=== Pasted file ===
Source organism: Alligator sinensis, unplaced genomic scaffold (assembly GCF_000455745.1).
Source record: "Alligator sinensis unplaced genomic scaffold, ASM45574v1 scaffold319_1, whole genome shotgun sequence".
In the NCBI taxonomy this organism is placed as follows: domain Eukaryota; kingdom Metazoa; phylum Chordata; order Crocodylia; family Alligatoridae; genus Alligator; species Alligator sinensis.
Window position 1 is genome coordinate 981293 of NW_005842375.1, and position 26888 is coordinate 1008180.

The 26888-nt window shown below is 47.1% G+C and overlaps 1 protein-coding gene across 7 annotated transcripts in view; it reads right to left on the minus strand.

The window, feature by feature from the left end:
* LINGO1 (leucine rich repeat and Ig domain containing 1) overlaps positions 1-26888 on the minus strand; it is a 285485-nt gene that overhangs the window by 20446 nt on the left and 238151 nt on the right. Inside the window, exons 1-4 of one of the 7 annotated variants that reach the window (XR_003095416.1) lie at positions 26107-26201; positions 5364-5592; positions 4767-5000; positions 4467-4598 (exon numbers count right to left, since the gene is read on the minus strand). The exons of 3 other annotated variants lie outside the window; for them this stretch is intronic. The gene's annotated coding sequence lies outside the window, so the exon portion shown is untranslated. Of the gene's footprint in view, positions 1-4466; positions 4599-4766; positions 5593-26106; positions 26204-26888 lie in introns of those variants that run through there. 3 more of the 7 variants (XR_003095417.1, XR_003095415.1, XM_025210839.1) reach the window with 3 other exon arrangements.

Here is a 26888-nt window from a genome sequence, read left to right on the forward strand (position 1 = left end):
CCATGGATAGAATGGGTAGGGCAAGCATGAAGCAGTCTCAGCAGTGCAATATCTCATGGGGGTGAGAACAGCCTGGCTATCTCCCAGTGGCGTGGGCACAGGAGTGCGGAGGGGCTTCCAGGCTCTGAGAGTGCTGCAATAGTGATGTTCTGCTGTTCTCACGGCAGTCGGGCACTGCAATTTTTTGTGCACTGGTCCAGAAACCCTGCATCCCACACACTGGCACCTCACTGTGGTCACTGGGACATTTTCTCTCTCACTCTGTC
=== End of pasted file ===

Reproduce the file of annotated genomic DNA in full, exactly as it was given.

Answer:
Source organism: Alligator sinensis, unplaced genomic scaffold (assembly GCF_000455745.1).
Source record: "Alligator sinensis unplaced genomic scaffold, ASM45574v1 scaffold319_1, whole genome shotgun sequence".
In the NCBI taxonomy this organism is placed as follows: domain Eukaryota; kingdom Metazoa; phylum Chordata; order Crocodylia; family Alligatoridae; genus Alligator; species Alligator sinensis.
Window position 1 is genome coordinate 981293 of NW_005842375.1, and position 26888 is coordinate 1008180.

The 26888-nt window shown below is 47.1% G+C and overlaps 1 protein-coding gene across 7 annotated transcripts in view; it reads right to left on the minus strand.

The window, feature by feature from the left end:
* LINGO1 (leucine rich repeat and Ig domain containing 1) overlaps positions 1-26888 on the minus strand; it is a 285485-nt gene that overhangs the window by 20446 nt on the left and 238151 nt on the right. Inside the window, exons 1-4 of one of the 7 annotated variants that reach the window (XR_003095416.1) lie at positions 26107-26201; positions 5364-5592; positions 4767-5000; positions 4467-4598 (exon numbers count right to left, since the gene is read on the minus strand). The exons of 3 other annotated variants lie outside the window; for them this stretch is intronic. The gene's annotated coding sequence lies outside the window, so the exon portion shown is untranslated. Of the gene's footprint in view, positions 1-4466; positions 4599-4766; positions 5593-26106; positions 26204-26888 lie in introns of those variants that run through there. 3 more of the 7 variants (XR_003095417.1, XR_003095415.1, XM_025210839.1) reach the window with 3 other exon arrangements.

Here is a 26888-nt window from a genome sequence, read left to right on the forward strand (position 1 = left end):
CCATGGATAGAATGGGTAGGGCAAGCATGAAGCAGTCTCAGCAGTGCAATATCTCATGGGGGTGAGAACAGCCTGGCTATCTCCCAGTGGCGTGGGCACAGGAGTGCGGAGGGGCTTCCAGGCTCTGAGAGTGCTGCAATAGTGATGTTCTGCTGTTCTCACGGCAGTCGGGCACTGCAATTTTTTGTGCACTGGTCCAGAAACCCTGCATCCCACACACTGGCACCTCACTGTGGTCACTGGGACATTTTCTCTCTCACTCTGTC